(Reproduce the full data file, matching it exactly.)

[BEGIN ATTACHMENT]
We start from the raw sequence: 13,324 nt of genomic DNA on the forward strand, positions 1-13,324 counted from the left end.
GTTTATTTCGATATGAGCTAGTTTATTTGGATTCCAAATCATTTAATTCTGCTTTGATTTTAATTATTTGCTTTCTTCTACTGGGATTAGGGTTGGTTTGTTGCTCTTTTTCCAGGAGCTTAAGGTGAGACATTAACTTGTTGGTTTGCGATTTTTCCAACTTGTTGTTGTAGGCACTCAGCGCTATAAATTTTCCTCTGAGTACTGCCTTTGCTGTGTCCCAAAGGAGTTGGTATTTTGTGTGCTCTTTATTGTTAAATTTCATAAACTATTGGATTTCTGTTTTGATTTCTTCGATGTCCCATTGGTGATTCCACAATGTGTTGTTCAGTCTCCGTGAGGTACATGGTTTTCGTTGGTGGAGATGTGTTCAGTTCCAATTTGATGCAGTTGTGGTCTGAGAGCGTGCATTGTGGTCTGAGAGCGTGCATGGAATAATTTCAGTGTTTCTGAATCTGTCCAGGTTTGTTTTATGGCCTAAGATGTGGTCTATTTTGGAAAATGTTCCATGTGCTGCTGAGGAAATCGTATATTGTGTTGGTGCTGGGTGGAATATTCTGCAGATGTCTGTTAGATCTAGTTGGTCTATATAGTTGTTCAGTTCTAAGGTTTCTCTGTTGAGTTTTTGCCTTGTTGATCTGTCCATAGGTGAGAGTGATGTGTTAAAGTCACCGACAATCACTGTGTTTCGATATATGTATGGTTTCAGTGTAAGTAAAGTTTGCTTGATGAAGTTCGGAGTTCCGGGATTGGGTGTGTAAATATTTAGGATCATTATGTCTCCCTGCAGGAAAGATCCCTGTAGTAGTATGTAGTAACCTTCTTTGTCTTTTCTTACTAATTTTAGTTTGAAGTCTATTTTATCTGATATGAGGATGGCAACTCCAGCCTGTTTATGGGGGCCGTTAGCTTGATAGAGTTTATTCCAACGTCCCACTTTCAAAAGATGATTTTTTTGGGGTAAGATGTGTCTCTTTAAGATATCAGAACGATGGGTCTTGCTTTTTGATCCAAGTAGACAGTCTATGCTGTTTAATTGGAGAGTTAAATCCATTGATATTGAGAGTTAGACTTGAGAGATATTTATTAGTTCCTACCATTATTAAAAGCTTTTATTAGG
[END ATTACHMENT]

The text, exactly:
We start from the raw sequence: 13,324 nt of genomic DNA on the forward strand, positions 1-13,324 counted from the left end.
GTTTATTTCGATATGAGCTAGTTTATTTGGATTCCAAATCATTTAATTCTGCTTTGATTTTAATTATTTGCTTTCTTCTACTGGGATTAGGGTTGGTTTGTTGCTCTTTTTCCAGGAGCTTAAGGTGAGACATTAACTTGTTGGTTTGCGATTTTTCCAACTTGTTGTTGTAGGCACTCAGCGCTATAAATTTTCCTCTGAGTACTGCCTTTGCTGTGTCCCAAAGGAGTTGGTATTTTGTGTGCTCTTTATTGTTAAATTTCATAAACTATTGGATTTCTGTTTTGATTTCTTCGATGTCCCATTGGTGATTCCACAATGTGTTGTTCAGTCTCCGTGAGGTACATGGTTTTCGTTGGTGGAGATGTGTTCAGTTCCAATTTGATGCAGTTGTGGTCTGAGAGCGTGCATTGTGGTCTGAGAGCGTGCATGGAATAATTTCAGTGTTTCTGAATCTGTCCAGGTTTGTTTTATGGCCTAAGATGTGGTCTATTTTGGAAAATGTTCCATGTGCTGCTGAGGAAATCGTATATTGTGTTGGTGCTGGGTGGAATATTCTGCAGATGTCTGTTAGATCTAGTTGGTCTATATAGTTGTTCAGTTCTAAGGTTTCTCTGTTGAGTTTTTGCCTTGTTGATCTGTCCATAGGTGAGAGTGATGTGTTAAAGTCACCGACAATCACTGTGTTTCGATATATGTATGGTTTCAGTGTAAGTAAAGTTTGCTTGATGAAGTTCGGAGTTCCGGGATTGGGTGTGTAAATATTTAGGATCATTATGTCTCCCTGCAGGAAAGATCCCTGTAGTAGTATGTAGTAACCTTCTTTGTCTTTTCTTACTAATTTTAGTTTGAAGTCTATTTTATCTGATATGAGGATGGCAACTCCAGCCTGTTTATGGGGGCCGTTAGCTTGATAGAGTTTATTCCAACGTCCCACTTTCAAAAGATGATTTTTTTGGGGTAAGATGTGTCTCTTTAAGATATCAGAACGATGGGTCTTGCTTTTTGATCCAAGTAGACAGTCTATGCTGTTTAATTGGAGAGTTAAATCCATTGATATTGAGAGTTAGACTTGAGAGATATTTATTAGTTCCTACCATTATTAAAAGCTTTTATTAGG